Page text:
Fast-Track Vaccines

COVID-19 vaccine rollout in Indonesia faces multiple challenges

Victoria Craig Dec 21, 2020
Heard on: Marketplace Morning Report
Before inoculations begin in Indonesia, the country's food and drug regulator must first give approval to China's Sinovac Biotech vaccine. Kevin Frayer/Getty Images
Fast-Track Vaccines

COVID-19 vaccine rollout in Indonesia faces multiple challenges

Victoria Craig Dec 21, 2020
Before inoculations begin in Indonesia, the country's food and drug regulator must first give approval to China's Sinovac Biotech vaccine. Kevin Frayer/Getty Images

Indonesia has Southeast Asia’s largest number of confirmed COVID-19 cases. More than 629,000 people have tested positive, while 19,000 have died since the pandemic began.

Now, the country is waiting for its food and drug agency to give regulatory approval for emergency use of China’s Sinovac Biotech vaccine, the first shipment of which it received in early December.

Once it’s given the go-ahead, front-line workers, police and military will be first in line. Indonesia will then begin vaccinating those between the ages of 18 and 59, before prioritizing older members of the population as other countries have done. The idea, officials say, is to solve the problem of asymptomatic transmission among working-age members of society.

Prioritizing the population is one hurdle, but other difficulties remain: The country is made up of thousands of islands, and ensuring other vaccines — like Pfizer and BioNTech’s — stay at ultra-cold temperatures is a challenge for a country with a warm climate.

Indonesia is also home to the world’s largest Muslim population. The Islamic religion has restrictions on pork consumption, which has raised questions about the ability for those who practice to receive some versions of the coronavirus vaccine. That’s because some use a common stabilizer, which makes it easier to transport and store, made from a pork-based gelatin.

On the global edition of the “Marketplace Morning Report,” Dr. Pandu Riono, a professor of epidemiology at the University of Indonesia, spoke with the BBC’s Victoria Craig about how the country is working through the challenges to help it weather the pandemic.

Below is an edited version of their conversation.

Dr. Pandu Riono: We focus on the younger people because the government is trying to push those younger people to go to work without being afraid of being infected. Also, most younger people are the hidden spreaders in our country. So, if they got immunized, then they can protect other groups.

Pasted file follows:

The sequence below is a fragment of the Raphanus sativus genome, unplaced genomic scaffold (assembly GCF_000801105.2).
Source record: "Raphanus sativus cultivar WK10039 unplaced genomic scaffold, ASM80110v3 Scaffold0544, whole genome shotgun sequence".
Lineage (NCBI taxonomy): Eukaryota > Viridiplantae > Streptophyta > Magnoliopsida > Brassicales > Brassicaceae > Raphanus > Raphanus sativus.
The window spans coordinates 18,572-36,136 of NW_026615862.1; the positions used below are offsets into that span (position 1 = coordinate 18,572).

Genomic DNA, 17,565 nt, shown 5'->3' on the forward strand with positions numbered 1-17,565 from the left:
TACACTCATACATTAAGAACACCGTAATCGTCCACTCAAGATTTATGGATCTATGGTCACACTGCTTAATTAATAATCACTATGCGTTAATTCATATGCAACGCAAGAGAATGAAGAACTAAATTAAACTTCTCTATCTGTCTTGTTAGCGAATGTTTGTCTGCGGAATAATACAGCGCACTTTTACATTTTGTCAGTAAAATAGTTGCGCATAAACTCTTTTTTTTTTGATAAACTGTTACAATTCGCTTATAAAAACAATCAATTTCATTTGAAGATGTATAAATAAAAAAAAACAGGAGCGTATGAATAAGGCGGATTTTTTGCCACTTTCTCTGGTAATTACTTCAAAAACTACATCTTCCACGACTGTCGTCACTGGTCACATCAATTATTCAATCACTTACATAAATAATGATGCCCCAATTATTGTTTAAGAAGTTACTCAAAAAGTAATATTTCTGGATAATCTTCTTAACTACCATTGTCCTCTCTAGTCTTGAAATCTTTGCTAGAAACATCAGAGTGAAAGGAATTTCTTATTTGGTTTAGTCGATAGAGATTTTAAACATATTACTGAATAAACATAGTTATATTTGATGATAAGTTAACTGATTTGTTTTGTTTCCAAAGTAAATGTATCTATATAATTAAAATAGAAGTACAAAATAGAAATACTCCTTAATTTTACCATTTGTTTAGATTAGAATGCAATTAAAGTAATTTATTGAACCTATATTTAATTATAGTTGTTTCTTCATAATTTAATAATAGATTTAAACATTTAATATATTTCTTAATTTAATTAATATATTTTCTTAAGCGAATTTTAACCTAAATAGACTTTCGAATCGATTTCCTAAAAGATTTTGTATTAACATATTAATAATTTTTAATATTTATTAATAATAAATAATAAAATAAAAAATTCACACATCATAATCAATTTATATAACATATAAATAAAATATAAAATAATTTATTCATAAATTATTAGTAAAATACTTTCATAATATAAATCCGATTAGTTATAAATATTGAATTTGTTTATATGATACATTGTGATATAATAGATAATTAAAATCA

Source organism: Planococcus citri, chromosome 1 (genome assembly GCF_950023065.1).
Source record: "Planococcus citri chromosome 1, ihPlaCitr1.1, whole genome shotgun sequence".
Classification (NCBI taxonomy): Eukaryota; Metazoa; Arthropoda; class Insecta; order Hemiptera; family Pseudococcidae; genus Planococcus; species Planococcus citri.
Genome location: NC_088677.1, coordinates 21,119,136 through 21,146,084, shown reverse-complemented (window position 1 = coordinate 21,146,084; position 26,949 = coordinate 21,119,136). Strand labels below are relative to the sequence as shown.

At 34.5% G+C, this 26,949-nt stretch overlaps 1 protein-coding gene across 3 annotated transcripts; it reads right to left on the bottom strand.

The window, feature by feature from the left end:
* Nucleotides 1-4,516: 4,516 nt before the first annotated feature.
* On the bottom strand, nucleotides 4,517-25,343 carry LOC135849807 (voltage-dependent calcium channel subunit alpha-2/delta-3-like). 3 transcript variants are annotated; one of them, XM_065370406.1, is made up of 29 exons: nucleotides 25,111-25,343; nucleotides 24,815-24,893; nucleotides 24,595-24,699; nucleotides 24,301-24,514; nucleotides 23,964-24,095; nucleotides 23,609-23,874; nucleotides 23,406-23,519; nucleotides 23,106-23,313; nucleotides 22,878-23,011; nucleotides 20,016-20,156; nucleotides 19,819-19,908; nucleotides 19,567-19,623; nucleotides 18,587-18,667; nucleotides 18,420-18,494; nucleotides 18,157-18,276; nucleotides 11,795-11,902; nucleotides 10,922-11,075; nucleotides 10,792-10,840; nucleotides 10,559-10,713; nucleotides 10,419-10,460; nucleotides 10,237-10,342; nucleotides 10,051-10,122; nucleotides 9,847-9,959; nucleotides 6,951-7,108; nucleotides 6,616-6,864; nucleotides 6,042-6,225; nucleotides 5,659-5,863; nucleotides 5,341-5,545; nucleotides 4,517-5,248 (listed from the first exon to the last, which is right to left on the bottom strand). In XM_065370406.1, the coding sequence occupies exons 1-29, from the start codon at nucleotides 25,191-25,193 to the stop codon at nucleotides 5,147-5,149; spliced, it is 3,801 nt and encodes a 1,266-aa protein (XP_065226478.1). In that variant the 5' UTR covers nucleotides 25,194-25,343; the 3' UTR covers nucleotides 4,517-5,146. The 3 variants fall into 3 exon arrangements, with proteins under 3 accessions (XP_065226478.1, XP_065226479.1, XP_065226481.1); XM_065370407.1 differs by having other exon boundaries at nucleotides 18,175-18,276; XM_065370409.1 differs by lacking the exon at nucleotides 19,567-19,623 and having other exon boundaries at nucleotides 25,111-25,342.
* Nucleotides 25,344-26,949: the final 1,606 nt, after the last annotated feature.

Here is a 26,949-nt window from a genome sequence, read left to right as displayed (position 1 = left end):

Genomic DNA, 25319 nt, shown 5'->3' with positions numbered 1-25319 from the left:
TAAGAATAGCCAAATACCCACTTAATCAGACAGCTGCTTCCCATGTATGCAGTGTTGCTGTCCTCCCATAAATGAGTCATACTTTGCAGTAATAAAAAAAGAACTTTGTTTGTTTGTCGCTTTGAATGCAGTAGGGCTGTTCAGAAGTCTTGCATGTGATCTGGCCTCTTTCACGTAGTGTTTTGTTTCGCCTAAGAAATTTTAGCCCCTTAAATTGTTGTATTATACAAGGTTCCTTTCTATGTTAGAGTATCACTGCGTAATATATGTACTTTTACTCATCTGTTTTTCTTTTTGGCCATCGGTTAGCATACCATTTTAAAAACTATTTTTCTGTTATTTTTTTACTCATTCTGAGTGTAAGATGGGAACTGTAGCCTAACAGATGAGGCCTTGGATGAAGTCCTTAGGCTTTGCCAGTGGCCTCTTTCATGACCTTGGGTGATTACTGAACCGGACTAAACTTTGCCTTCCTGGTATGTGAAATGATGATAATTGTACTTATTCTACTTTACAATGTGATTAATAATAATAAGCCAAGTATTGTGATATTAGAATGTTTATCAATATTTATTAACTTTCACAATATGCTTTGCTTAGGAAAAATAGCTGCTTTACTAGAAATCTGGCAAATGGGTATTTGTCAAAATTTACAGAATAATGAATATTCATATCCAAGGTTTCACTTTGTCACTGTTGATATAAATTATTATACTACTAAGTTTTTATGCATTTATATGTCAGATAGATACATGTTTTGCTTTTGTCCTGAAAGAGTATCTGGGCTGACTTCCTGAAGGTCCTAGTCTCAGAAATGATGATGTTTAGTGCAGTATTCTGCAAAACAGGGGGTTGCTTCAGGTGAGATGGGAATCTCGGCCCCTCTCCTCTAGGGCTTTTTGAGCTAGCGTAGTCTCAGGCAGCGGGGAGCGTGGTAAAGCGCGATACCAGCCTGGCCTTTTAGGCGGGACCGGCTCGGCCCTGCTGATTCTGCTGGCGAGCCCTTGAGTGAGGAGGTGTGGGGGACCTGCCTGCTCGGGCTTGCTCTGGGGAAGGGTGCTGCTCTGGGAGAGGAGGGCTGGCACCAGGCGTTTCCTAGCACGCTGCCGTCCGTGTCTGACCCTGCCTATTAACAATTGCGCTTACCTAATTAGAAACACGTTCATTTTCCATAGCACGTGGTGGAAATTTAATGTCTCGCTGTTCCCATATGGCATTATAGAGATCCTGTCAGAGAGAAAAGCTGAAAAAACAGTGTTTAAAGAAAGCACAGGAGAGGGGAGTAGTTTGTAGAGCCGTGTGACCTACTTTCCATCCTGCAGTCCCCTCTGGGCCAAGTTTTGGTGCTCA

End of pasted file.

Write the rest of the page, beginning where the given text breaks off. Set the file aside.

Victoria Craig: So, the goal is to reach a sort of herd immunity quickly. But actually distributing this vaccine across thousands of islands in Indonesia is a unique challenge on its own. What are some of the challenges that the government faces in just transporting the vaccine?

Riono: That’s the biggest challenge to distributing the vaccine, especially if a vaccine needs colder temperatures, like Modena or Pfizer. It means that the government will focus on the big, big cities and Java and Bali. That’s because that’s where the most people in the country live, and we realized that this pandemic is urbanized.

Craig: So how long do you think it could take to get everyone in Indonesia vaccinated?

Riono: We don’t need everyone. If we got 90% vaccinated, we will have some impact. The government said they will target it so that in one year half of the people in this country to be vaccinated, and that’s why they targeted 50 million every month.

Craig: So the government wants to make this vaccine free for all, but what about trust in the vaccine itself? The Indonesian president has said he’ll be the first to get vaccinated. Has that boosted confidence in it?

Riono: Yeah, because you know, one survey said 56% of respondents agreed to get vaccinated and around 20% still consider. Another percent will be thinking about it.

Craig: So that’s about 76% of the population either planning to be vaccinated or considering it, but it’s not just about trust in the vaccine development process, but that the end product also meets religious needs too. And Indonesia is home to the world’s largest Muslim population. So, is the manufacturing process a concern in the country since one of the common stabilizers that’s used in the vaccine is made from pork?

Riono: It’s true. That’s why the Islamic religious leader, because this is emergency situation, says it’s still OK, even if [the vaccine] uses pork. The Islamic religious leader already supports this idea to be vaccinated because he says the pandemic is worse than the benefit of the vaccines. They considered a vaccine from China, which is made from pork — that’s why the Islamic leader sent a team to check the process and how they make the vaccine in China.

Craig: And not all the vaccines use this stabilizer, do they?

Riono: It’s true. It’s true.

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